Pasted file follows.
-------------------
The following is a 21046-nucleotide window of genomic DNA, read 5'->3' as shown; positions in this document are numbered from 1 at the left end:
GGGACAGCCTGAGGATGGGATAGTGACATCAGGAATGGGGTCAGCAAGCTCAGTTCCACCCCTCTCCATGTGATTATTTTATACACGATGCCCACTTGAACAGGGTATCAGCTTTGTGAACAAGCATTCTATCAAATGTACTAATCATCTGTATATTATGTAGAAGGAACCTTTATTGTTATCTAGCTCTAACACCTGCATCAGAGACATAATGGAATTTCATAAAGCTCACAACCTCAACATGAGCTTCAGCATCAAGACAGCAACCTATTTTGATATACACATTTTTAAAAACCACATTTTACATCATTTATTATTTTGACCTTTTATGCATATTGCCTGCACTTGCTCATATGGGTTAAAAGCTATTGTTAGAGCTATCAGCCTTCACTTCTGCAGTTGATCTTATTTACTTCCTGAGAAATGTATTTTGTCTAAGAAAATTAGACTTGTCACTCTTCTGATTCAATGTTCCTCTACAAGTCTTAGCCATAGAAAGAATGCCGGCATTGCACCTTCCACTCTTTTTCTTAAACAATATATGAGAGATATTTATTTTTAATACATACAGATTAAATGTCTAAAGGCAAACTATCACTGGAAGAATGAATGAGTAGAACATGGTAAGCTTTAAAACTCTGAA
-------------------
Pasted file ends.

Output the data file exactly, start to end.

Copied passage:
The following is a 21046-nucleotide window of genomic DNA, read 5'->3' as shown; positions in this document are numbered from 1 at the left end:
GGGACAGCCTGAGGATGGGATAGTGACATCAGGAATGGGGTCAGCAAGCTCAGTTCCACCCCTCTCCATGTGATTATTTTATACACGATGCCCACTTGAACAGGGTATCAGCTTTGTGAACAAGCATTCTATCAAATGTACTAATCATCTGTATATTATGTAGAAGGAACCTTTATTGTTATCTAGCTCTAACACCTGCATCAGAGACATAATGGAATTTCATAAAGCTCACAACCTCAACATGAGCTTCAGCATCAAGACAGCAACCTATTTTGATATACACATTTTTAAAAACCACATTTTACATCATTTATTATTTTGACCTTTTATGCATATTGCCTGCACTTGCTCATATGGGTTAAAAGCTATTGTTAGAGCTATCAGCCTTCACTTCTGCAGTTGATCTTATTTACTTCCTGAGAAATGTATTTTGTCTAAGAAAATTAGACTTGTCACTCTTCTGATTCAATGTTCCTCTACAAGTCTTAGCCATAGAAAGAATGCCGGCATTGCACCTTCCACTCTTTTTCTTAAACAATATATGAGAGATATTTATTTTTAATACATACAGATTAAATGTCTAAAGGCAAACTATCACTGGAAGAATGAATGAGTAGAACATGGTAAGCTTTAAAACTCTGAA